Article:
In the face of continued aggression from opponents throughout the country, the labor movement continues to actively operate within an airline industry that is presently more active profitable than it has ever been.
Airlines in the United States have shown profits each year since 2010 and reached profits of $25.6 billion for the year of 2015. These gains have been for the most part passed on to workers by way of improved contracts, and as seen by the nation’s biggest carrier American, raises that go well beyond what has been agreed upon.
Eighty-five percent of workers for American Airlines are members of a union.
The success of labor union in the airline industry seems to contradict the views of Republican lawmakers that seek to limit labor protections in the country. The main tactics used by these lawmakers is the implementation of right to work laws that allow for workers to receive union benefits with no obligation to become a member of a union or pay dues to a union.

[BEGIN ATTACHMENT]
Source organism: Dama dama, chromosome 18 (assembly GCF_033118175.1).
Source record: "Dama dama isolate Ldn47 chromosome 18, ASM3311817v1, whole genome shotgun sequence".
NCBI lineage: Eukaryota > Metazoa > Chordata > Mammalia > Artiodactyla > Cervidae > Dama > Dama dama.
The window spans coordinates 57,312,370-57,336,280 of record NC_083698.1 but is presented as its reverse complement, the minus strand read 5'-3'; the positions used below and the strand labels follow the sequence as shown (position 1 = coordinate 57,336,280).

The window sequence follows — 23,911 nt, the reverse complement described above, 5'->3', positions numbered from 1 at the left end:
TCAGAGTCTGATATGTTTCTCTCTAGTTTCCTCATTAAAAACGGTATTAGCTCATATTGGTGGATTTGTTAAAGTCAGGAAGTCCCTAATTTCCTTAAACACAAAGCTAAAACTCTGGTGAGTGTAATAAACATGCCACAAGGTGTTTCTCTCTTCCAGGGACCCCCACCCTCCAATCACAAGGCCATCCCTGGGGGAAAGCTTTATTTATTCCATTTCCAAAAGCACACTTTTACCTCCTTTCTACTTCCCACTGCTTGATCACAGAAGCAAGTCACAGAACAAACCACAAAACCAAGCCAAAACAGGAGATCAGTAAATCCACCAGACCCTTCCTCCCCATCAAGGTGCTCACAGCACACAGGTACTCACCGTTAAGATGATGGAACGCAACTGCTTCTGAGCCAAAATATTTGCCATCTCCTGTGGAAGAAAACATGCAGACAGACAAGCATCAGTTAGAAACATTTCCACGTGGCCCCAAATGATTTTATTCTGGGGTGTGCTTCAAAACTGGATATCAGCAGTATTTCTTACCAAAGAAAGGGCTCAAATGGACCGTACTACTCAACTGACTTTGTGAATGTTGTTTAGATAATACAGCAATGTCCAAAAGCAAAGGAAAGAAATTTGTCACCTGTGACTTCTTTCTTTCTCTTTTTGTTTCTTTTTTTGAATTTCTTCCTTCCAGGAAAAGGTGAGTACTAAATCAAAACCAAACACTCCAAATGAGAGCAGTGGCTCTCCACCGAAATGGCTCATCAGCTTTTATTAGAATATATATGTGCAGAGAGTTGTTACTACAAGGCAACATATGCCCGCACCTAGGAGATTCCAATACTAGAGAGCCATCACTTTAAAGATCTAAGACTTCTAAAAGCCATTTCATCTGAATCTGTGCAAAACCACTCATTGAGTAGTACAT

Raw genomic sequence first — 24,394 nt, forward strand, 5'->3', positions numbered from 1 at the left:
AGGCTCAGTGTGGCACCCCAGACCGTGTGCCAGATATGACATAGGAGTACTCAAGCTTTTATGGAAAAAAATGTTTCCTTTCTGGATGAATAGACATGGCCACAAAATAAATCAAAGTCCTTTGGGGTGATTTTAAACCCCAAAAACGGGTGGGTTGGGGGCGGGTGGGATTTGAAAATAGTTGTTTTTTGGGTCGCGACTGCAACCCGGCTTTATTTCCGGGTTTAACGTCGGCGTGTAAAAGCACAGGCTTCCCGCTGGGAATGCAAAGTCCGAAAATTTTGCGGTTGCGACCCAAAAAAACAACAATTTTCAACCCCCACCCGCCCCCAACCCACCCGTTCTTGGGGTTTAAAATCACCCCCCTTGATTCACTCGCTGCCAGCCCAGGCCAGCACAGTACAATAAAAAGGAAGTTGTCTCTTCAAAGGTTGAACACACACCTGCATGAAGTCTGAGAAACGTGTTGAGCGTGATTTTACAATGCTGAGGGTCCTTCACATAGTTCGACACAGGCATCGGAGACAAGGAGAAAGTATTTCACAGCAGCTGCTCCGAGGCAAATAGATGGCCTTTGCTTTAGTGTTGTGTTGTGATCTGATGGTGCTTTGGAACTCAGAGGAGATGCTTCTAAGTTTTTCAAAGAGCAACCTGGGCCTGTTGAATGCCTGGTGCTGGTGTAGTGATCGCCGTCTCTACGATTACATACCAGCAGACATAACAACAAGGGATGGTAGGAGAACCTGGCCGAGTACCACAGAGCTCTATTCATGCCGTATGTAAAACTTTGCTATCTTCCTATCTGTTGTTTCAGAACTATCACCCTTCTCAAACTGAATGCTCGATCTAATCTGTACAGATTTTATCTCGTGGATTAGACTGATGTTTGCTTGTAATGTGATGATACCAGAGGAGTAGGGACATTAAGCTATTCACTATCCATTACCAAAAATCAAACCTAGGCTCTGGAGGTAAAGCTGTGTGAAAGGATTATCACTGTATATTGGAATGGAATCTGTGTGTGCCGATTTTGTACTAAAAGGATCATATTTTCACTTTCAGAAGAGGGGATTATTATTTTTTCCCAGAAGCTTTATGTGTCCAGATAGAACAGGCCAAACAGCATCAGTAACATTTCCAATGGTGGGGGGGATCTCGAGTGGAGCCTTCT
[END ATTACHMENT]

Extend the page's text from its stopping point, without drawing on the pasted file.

As of present unions are required to wait on the National Mediation Board to make decisions pertaining to the work interests of JetBlue flight attendants and caterers for United Airlines. Pilots working for JetBlue have become frustrated with the pace of contract talks and on Wednesday staged a demonstration at the airline’s headquarters in Long Island, New York.
JetBlue, which began operations in 2000 did not have labor unions for workers until 2014. The Airline Pilots Association has now organized pilots that work for the company and has been in negotiations with JetBlue to improve contracts for pilots since March 2015.
It is estimated that about 700 of the 3500 pilots that are working at JetBlue took part in the demonstrations.
Patrick Walsh, Chairman of the JetBlue chapter of the ALPA explains that the pilots have become “frustrated’ with the slow-moving process of the negotiations.